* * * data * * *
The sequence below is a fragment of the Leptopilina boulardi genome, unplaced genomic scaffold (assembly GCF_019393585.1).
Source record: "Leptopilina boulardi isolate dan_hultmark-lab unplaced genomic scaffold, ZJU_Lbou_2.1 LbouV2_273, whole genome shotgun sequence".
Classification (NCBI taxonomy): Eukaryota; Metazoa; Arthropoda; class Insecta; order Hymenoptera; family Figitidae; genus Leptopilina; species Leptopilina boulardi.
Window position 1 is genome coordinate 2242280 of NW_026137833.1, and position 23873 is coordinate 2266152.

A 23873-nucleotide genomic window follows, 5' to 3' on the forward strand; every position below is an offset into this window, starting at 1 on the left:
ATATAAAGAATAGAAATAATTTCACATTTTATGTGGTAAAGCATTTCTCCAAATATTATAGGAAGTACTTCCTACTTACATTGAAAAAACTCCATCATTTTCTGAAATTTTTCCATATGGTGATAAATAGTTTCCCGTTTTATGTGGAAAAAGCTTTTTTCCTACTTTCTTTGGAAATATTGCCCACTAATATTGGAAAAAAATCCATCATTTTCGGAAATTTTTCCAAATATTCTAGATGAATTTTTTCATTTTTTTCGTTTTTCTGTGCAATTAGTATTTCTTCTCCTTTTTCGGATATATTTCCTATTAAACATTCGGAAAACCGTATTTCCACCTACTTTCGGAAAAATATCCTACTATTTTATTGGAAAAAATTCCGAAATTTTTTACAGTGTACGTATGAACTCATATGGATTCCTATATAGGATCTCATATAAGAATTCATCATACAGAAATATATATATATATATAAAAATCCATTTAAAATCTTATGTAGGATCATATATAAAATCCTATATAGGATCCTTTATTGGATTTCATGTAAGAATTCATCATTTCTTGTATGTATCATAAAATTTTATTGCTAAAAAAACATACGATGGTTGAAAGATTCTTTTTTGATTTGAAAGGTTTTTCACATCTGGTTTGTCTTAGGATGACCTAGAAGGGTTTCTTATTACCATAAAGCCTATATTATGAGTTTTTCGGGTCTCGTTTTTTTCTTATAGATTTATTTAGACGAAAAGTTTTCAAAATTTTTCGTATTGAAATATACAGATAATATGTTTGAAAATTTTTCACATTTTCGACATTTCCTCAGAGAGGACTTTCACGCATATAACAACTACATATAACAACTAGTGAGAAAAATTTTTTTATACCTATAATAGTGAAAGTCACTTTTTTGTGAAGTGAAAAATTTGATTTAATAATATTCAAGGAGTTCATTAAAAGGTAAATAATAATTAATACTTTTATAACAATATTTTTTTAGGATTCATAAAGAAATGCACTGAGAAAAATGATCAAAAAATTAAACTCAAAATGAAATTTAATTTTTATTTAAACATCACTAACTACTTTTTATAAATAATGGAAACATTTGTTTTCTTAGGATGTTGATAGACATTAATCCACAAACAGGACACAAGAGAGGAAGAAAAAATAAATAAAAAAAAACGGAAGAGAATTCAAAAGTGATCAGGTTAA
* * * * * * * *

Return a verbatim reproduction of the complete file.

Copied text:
The sequence below is a fragment of the Leptopilina boulardi genome, unplaced genomic scaffold (assembly GCF_019393585.1).
Source record: "Leptopilina boulardi isolate dan_hultmark-lab unplaced genomic scaffold, ZJU_Lbou_2.1 LbouV2_273, whole genome shotgun sequence".
Classification (NCBI taxonomy): Eukaryota; Metazoa; Arthropoda; class Insecta; order Hymenoptera; family Figitidae; genus Leptopilina; species Leptopilina boulardi.
Window position 1 is genome coordinate 2242280 of NW_026137833.1, and position 23873 is coordinate 2266152.

A 23873-nucleotide genomic window follows, 5' to 3' on the forward strand; every position below is an offset into this window, starting at 1 on the left:
ATATAAAGAATAGAAATAATTTCACATTTTATGTGGTAAAGCATTTCTCCAAATATTATAGGAAGTACTTCCTACTTACATTGAAAAAACTCCATCATTTTCTGAAATTTTTCCATATGGTGATAAATAGTTTCCCGTTTTATGTGGAAAAAGCTTTTTTCCTACTTTCTTTGGAAATATTGCCCACTAATATTGGAAAAAAATCCATCATTTTCGGAAATTTTTCCAAATATTCTAGATGAATTTTTTCATTTTTTTCGTTTTTCTGTGCAATTAGTATTTCTTCTCCTTTTTCGGATATATTTCCTATTAAACATTCGGAAAACCGTATTTCCACCTACTTTCGGAAAAATATCCTACTATTTTATTGGAAAAAATTCCGAAATTTTTTACAGTGTACGTATGAACTCATATGGATTCCTATATAGGATCTCATATAAGAATTCATCATACAGAAATATATATATATATATAAAAATCCATTTAAAATCTTATGTAGGATCATATATAAAATCCTATATAGGATCCTTTATTGGATTTCATGTAAGAATTCATCATTTCTTGTATGTATCATAAAATTTTATTGCTAAAAAAACATACGATGGTTGAAAGATTCTTTTTTGATTTGAAAGGTTTTTCACATCTGGTTTGTCTTAGGATGACCTAGAAGGGTTTCTTATTACCATAAAGCCTATATTATGAGTTTTTCGGGTCTCGTTTTTTTCTTATAGATTTATTTAGACGAAAAGTTTTCAAAATTTTTCGTATTGAAATATACAGATAATATGTTTGAAAATTTTTCACATTTTCGACATTTCCTCAGAGAGGACTTTCACGCATATAACAACTACATATAACAACTAGTGAGAAAAATTTTTTTATACCTATAATAGTGAAAGTCACTTTTTTGTGAAGTGAAAAATTTGATTTAATAATATTCAAGGAGTTCATTAAAAGGTAAATAATAATTAATACTTTTATAACAATATTTTTTTAGGATTCATAAAGAAATGCACTGAGAAAAATGATCAAAAAATTAAACTCAAAATGAAATTTAATTTTTATTTAAACATCACTAACTACTTTTTATAAATAATGGAAACATTTGTTTTCTTAGGATGTTGATAGACATTAATCCACAAACAGGACACAAGAGAGGAAGAAAAAATAAATAAAAAAAAACGGAAGAGAATTCAAAAGTGATCAGGTTAA